The first of these, "Watercolours of the Great Exhibition", is a small collection of paintings depicting scenes from the Great Exhibition of 1851. This was the first international exhibition of its kind, bringing together over 13,000 exhibits from all over the world, ranging from arts, textiles, and statues to industrial and scientific objects. Henry Clarke Pidgeon's painting of the Russian court captures some of the variety of items on display:
The watercolours were actually painted before it opened to the public, and therefore don't quite convey how busy the halls would have been: over 6 million visitors came to the exhibition over the 5 months it was open - that's about a third of the population of Britain at the time, and although many people would have come from overseas, the exhibition nonetheless figures as a hugely important event of the Victorian period. The impressive scale of the exhibits and size of the building is hinted at in the painting of the Russian court, and more obviously seen in John Absolon's watercolour of the centrepiece of the Belgian display:
In the background above the statue, part of the building that housed the exhibition can be seen: the 'Crystal Palace' designed by Joseph Paxton especially for the exhibition. The Crystal Palace, initially built in Hyde Park and later moved to Sydenham after the exhibition, was the first large-scale building composed of glass and iron: its 300,000 panes of glass covered nine acres of land, even encompassing parts of the park within it- at its greatest height, an entire elm tree was enclosed within the structure. This was a revolutionary piece of architecture: Marshall Berman regards it as "the most visionary and adventurous building of the whole nineteenth-century", expressing the potentialities of the industial age (see All That is Solid Melts Into Air, p. 237). The building provoked a great deal of controversy, many condemning it whilst others wrote of the great impression made by the structure. It is perhaps hard to imagine now why the building should prompt such a response- after all, it's basically a giant greenhouse, which is what Paxton was intially famous for. However, this new type of glass architecture produced a new spatial experience; Wolfgang Schivelbusch gives a fascinating account of how the glass walls provided a different, uniform, quality of light that, without the light-shadow contrasts that ordinarily organised spatial experience, disoriented traditional perceptions of space (see The Railway Journey: The Industrialization of Time and Space in the 19th Century pp. 45-51). Accounts of the time certainly support this idea, such as that of Lothar Bucher who wrote of the "delicate network of lines" that give no clue as to how "we might judge their distance from the eye or their real size":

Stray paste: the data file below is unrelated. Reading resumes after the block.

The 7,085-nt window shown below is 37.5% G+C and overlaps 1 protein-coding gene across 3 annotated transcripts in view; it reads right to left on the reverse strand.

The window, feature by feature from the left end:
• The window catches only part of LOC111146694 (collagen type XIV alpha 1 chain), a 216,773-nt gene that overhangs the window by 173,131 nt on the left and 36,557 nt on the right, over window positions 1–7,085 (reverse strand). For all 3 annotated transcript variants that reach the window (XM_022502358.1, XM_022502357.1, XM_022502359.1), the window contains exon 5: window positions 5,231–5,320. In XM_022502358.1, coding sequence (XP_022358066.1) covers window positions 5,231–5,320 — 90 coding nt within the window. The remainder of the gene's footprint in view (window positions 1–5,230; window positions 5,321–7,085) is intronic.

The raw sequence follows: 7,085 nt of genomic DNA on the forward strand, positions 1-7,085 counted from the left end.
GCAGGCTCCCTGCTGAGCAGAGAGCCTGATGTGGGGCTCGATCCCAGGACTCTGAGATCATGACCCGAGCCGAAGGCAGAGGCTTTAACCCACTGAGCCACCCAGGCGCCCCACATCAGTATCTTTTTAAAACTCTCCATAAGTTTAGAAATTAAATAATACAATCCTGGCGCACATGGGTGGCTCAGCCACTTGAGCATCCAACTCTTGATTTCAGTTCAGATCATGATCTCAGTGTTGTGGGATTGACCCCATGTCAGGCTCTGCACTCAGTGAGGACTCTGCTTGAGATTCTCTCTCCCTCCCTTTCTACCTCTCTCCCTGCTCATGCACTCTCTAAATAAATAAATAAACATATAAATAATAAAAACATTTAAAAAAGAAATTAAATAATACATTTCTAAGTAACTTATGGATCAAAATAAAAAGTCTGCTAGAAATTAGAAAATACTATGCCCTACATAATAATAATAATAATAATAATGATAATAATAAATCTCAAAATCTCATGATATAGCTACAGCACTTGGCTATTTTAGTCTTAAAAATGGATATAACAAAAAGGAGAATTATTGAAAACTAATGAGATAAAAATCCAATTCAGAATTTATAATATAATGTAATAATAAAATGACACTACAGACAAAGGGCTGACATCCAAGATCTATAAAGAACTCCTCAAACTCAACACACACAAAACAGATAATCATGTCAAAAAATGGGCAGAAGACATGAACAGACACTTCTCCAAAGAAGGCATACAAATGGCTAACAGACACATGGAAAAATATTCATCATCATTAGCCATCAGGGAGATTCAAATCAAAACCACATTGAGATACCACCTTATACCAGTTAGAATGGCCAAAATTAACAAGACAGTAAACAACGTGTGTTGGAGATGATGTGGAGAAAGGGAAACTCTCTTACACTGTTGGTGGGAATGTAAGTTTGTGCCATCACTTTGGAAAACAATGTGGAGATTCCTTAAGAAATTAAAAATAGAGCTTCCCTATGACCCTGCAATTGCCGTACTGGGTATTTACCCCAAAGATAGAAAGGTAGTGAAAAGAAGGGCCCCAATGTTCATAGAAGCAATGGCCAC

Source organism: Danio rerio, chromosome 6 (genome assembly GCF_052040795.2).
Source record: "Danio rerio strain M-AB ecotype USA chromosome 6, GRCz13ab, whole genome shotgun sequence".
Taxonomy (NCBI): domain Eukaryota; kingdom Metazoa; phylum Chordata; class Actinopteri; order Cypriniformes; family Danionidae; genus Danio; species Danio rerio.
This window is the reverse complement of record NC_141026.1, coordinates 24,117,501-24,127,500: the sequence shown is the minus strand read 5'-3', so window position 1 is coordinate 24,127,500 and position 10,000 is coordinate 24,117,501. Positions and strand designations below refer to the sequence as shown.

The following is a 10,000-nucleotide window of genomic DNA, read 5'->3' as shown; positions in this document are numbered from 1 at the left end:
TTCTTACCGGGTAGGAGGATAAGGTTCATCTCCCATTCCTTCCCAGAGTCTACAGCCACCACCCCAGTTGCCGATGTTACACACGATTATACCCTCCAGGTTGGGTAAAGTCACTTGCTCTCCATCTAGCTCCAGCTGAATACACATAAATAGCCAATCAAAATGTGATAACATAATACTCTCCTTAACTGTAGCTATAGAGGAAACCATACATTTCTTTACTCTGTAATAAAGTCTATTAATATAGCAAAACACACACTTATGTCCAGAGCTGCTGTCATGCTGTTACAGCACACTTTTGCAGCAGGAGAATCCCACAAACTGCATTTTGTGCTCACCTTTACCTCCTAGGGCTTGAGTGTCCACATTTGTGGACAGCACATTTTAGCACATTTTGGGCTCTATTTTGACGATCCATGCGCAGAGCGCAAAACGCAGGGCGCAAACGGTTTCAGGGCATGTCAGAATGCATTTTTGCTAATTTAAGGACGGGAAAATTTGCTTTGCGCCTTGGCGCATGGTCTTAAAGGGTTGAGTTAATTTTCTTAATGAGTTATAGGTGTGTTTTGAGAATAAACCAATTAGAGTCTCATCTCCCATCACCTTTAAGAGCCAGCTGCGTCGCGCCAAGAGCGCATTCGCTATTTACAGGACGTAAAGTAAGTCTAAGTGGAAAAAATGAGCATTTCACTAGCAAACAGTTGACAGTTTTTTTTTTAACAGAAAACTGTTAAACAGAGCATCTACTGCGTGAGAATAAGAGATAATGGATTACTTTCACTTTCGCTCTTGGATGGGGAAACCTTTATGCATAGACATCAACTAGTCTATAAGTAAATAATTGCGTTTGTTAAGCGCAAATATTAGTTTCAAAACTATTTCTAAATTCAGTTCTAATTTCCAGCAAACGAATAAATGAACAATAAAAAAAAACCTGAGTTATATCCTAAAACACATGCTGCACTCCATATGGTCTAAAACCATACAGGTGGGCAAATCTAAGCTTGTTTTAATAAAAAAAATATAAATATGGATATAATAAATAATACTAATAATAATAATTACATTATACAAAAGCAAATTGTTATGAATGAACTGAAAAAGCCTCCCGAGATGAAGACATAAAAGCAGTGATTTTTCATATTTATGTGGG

we cannot tell if this structure towers a hundred or a thousand feet above us, or whether the roof is a flat strucutre or built up from a succession of ridges, for there is no play of shadows to enable our optic nerves to gauge the measurements. (in Berman, p. 239).
To return to the watercolours, however, the Crystal Palace itself remains a background feature, drawing attention away from the controversy of the building to focus on the objects themselves- Henry Clarke Pidgeon's above painting offers the only view of the ceiling structure that comes close to Bucher's description. Whilst the paintings are rather hidden away in the V&A museum- located in a dark back-corridor that few visitors pass through on their way around the main exhibition rooms- many of the items from the exhibition are now on display throughout the V&A; the profits from the Great Exhibition funded the establishment of several arts and science initiatives such as the V&A, and the museum became home to many of the objects that were first displayed at the exhibition. The watercolours are therefore provide a nice starting-point for visiting other collections at the V&A, giving a new perspective on the more familiar items the museum has on display.
The paintings remain on display for a couple more weeks, after which they'll be in the Paintings and Drawings room, but they can also be viewed on this page on the V&A website- the enlarged versions are about half the size of the originals but still a good alternative to visiting the exhibition.